Multiple Myeloma Coverage from Every Angle

CAR T-Cell Therapies: Idecabtagene Vicleucel and Ciltacabtagene Autoleucel

Posted: Friday, October 27, 2023

CAR T-Cell Therapies in Relapsed or Refractory Multiple Myeloma

Multiple myeloma remains largely incurable despite remarkable treatment advances that have led to improved overall patient outcomes, including survival.1,2 With each new disease relapse and line of treatment, remissions become progressively shorter, and many patients eventually become triple-class–refractory—to proteasome inhibitors, immunomodulatory drugs, and anti-CD38 monoclonal antibodies. Until recently, these patients faced poor outcomes, with survival measured in months.2-4 The U.S. Food and Drug Administration (FDA) approval of chimeric antigen receptor (CAR) T-cell therapies that target B cell maturation antigen (BCMA)—idecabtagene vicleucel (ide-cel; Abecma) and ciltacabtagene autoleucel (cilta-cel; Carvykti)—has ushered in a new era for this challenging patient population.5-8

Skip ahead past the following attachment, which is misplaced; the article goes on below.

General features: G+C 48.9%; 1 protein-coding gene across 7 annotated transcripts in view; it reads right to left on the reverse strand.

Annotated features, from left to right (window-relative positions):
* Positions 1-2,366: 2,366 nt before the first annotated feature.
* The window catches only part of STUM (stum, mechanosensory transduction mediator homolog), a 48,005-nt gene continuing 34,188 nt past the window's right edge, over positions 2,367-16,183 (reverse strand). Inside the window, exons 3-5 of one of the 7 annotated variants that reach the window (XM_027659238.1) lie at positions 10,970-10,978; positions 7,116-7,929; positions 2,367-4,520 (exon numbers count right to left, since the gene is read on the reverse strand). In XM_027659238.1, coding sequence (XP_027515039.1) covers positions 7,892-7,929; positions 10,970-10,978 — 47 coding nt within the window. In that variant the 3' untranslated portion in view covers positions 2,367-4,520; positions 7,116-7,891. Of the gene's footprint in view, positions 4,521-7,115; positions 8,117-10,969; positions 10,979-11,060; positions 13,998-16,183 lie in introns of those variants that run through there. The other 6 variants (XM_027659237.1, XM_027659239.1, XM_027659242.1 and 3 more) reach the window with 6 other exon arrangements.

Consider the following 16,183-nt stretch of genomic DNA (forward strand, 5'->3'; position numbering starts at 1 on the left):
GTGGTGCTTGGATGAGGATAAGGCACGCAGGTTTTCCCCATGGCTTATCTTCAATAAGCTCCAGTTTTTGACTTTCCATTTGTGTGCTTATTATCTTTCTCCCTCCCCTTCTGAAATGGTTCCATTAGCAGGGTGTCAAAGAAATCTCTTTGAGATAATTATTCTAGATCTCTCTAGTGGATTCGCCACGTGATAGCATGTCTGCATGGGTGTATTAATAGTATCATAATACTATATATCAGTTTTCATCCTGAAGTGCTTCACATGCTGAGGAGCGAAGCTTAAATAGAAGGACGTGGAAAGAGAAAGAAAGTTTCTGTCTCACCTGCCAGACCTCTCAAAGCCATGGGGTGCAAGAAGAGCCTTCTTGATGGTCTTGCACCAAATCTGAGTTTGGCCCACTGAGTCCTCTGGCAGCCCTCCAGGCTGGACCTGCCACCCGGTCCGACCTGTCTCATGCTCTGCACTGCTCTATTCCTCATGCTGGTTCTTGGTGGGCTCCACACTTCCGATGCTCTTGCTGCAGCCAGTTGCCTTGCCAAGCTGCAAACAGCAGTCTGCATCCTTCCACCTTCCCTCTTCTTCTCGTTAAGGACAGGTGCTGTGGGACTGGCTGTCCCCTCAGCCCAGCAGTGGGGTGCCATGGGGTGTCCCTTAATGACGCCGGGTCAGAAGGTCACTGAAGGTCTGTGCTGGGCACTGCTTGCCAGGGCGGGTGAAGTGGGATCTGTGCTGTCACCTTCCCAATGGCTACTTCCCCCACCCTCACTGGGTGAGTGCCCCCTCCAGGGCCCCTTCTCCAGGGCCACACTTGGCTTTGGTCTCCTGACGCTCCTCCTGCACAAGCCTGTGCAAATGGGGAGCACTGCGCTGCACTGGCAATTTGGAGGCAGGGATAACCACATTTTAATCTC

These FDA approvals were based on the safety and unprecedented efficacy data in patients who received a median of five or six previous lines of therapy in the KarMMa and CARTITUDE-1 trials, repectively.9,10 Idecabtagene vicleucel and ciltacabtagene autoleucel also demonstrated exceptional outcomes on their own in real-world clinical practice, even in patients who would be ineligible to enroll in KarMMa and CARTITUDE-1 trials,11,12 and when indirectly compared with conventional care in patients with triple-class–exposed multiple myeloma.13,14 As a result of these successes in patients with heavily pretreated relapsed or refractory multiple myeloma, these two agents are now being evaluated in a number of clinical trials in earlier disease settings (eg, KarMMa-3, CARTITUDE-4), and emerging data are promising.15,16